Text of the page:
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by David Rabiner, Ph.D., Licensed Psychologist
Copyright (C) 1999

What is the evidence to support the effectiveness of dietary interventions for treating ADHD? This has been a source of ongoing controversy. Advocates of dietary interventions report that this can be a helpful approach for many childrenwith ADHD. The consensus within the mental health community, however, has been much less supportive. This has ranged from the belief that dietary changes are not helpful at all, to this intervention approach may help a small minority of ADHD children.

This issue is addressed in a paper by Dr. Eugene Arnold that appeared in the Journal of Attention Disorders (Arnold, L.E. (1999) Treatment alternatives for ADHD. Journal of Attention Disorders, 3, 48). In this extensive paper, Dr. Arnold reviews a host of alternative treatment approaches in regards to their current scientific status. (Note: I reviewed a presentation he gave on this work at the recent NIH Consensus Conference on ADHD in Volume 14 of ADHD RESEARCH UPDATE). Here, however, I want to focus on his detailed review of dietary interventions.

Dr. Arnold notes that since 1982, at least 8 controlled studies of the link between dietary factors and ADHD symptoms in children have been conducted that use adequate scientific methodologies. These studies have all demonstrated either significant improvement in children's behavior compared to a placebo condition when certain foods are removed from a child's diet, or, the significant deterioration in children's' behavior when the offending substances are introduced. According to Dr. Arnold, a typical diet associated with improvement in ADHD symptoms might exclude everything except the following: lamb, chicken, potatoes, rice, bananas, apples, cucumbers, celery, carrots, parsnip, cabbage, cauliflower, broccoli, salt, pepper, vitamins, and calcium.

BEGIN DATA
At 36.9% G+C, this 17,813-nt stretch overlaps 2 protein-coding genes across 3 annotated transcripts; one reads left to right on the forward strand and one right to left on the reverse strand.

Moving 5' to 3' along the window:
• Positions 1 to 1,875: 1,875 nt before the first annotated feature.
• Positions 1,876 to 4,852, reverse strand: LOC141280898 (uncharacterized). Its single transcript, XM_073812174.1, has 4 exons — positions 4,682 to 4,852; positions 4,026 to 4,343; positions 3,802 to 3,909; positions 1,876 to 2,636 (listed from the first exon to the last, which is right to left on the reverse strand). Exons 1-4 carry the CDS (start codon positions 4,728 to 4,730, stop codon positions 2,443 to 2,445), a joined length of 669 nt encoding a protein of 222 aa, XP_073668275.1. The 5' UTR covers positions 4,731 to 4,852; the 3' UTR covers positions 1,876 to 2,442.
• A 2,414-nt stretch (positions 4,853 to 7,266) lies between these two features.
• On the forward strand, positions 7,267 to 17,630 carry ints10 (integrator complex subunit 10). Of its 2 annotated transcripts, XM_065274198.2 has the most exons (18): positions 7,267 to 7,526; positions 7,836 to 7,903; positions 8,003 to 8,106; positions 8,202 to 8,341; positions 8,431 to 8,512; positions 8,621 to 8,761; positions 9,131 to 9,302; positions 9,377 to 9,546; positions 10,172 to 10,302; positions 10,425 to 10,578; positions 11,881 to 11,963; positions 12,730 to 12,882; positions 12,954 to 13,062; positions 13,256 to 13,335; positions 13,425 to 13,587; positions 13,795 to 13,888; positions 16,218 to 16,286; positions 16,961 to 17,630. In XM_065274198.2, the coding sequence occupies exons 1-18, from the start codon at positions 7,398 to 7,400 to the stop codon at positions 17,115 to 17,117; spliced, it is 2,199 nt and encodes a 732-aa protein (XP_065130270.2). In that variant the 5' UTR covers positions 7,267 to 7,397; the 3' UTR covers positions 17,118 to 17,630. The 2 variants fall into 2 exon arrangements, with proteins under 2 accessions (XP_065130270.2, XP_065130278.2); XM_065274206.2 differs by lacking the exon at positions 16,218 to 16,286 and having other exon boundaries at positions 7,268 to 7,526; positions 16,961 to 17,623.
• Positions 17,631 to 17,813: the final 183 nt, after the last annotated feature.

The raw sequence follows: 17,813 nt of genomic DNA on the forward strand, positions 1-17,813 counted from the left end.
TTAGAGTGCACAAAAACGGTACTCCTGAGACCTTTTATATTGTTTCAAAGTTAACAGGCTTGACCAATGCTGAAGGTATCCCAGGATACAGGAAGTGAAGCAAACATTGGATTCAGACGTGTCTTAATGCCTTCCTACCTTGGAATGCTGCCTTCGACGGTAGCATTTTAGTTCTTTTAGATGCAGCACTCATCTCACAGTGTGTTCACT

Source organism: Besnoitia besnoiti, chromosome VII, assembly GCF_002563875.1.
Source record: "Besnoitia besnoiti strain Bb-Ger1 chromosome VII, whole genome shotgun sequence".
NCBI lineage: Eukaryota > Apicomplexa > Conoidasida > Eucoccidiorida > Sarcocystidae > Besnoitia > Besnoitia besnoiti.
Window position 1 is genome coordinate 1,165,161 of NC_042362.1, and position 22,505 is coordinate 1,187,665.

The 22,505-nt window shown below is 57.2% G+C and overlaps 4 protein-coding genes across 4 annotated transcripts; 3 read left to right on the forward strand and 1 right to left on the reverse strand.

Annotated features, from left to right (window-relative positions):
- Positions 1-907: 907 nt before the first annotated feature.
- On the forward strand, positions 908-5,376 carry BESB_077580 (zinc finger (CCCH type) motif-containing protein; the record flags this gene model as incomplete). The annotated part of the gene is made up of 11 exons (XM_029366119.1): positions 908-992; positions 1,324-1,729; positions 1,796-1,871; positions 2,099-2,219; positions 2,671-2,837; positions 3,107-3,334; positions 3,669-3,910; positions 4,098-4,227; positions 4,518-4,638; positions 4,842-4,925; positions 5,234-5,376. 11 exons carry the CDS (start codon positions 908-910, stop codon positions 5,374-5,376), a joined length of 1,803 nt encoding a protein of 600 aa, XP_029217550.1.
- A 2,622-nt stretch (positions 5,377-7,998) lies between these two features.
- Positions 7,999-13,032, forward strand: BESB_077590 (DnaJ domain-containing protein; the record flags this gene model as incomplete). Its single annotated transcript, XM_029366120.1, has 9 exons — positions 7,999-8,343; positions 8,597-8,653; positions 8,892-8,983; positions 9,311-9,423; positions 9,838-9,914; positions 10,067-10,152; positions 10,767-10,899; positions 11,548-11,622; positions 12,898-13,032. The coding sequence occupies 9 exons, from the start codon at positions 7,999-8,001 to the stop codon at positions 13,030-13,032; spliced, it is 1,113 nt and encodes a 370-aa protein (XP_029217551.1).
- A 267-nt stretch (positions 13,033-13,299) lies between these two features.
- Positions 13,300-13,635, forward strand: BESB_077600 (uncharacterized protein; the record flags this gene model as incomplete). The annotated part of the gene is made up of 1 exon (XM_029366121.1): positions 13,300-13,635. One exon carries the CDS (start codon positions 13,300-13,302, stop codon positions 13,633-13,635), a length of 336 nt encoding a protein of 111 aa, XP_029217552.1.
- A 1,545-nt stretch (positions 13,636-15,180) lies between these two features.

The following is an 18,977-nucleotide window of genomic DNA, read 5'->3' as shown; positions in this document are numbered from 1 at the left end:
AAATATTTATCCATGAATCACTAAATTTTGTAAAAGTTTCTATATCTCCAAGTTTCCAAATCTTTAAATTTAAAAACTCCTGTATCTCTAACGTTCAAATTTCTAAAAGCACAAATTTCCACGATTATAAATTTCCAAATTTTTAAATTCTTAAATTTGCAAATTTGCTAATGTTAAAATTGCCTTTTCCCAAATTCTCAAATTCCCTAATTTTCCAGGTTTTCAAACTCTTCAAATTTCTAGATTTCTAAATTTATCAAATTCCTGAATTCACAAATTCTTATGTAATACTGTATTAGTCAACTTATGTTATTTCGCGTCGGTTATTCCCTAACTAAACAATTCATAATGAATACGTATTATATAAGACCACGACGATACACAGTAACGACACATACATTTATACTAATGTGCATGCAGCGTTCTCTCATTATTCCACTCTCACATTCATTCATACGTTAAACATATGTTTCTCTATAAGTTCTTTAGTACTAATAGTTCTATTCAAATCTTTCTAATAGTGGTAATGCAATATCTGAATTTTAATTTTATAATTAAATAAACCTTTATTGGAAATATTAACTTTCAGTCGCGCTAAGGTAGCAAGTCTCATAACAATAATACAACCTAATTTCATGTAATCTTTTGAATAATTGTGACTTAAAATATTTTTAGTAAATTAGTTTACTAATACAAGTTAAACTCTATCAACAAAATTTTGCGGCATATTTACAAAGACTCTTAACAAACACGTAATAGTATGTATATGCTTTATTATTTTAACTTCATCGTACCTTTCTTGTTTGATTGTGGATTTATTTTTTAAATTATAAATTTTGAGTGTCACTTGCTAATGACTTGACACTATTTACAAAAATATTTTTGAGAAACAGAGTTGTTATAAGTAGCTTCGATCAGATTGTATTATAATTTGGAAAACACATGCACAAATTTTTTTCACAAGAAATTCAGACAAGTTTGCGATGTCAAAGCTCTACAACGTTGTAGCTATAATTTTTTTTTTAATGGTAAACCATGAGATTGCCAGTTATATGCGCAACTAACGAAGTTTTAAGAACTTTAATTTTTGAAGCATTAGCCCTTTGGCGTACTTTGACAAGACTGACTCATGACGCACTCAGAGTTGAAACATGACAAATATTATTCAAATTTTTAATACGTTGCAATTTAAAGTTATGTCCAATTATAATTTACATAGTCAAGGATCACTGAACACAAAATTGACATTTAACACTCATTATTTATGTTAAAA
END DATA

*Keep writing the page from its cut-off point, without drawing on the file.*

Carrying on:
The conclusion reached by Dr. Arnold is that the efficacy of dietary interventions for some children with ADHD has been convincingly demonstrated. The main scientific task at this point, he feels, is to determine what percentage of children with ADHD this approach is helpful for. Apparently, when children with ADHD are screened specifically to include those who are suspected of having food sensitivities, half or more seem to respond well under controlled conditions. Thus, for a child with ADHD and demonstrated food sensitivities, dietary interventions may have a reasonably good chance of being helpful. What proportion of the general population of children with ADHD this represents is unknown, however. In addition, even for children who are helped by dietary changes, llittle is known about any long-term benefits associated with this treatment approach. There would not seem to be any significant risks associated with this approach.

Some have questioned whether such restrictive diets provide children with sufficient nutrient intake while others suggest that eliminating junk food improves essential nutrient intake. Some professionals have also voiced concerns about the conflict that may arise from placing children on such a restricted diet. Then again, this would not seem to necessarily have to be any worse or more common than the conflicts that can emerge over taking medication. In both cases, addressing these challenges in a thoughtful manner would be required.

Overall, Dr. Arnold suggests the greatest risk may be the delay of more effective treatment if the child is a non-responder. Like any treatment approach - including medication - you would need to carefully monitor how the treatment is effecting your child in multiple domains (i.e. behavior, academics, social relations) and to make changes and adjustments - including abandoning the approach - if it does not seem to be providing adequate results after a fair trial.

I find this work to be quite interesting. If you are a parent who wants to consider this approach for your child, it would be important to try and find someone who really knows what they are doing in this regard. For example, I know that advising parents on how to implement this approach would certainly not be something that I was qualified to do. I'll keep my eyes open for more work in this interesting area and will include it in the newsletter as I come across it.

    Visit Dr. Rabiner's website at: http://www.helpforadd.com/newresearch.htm
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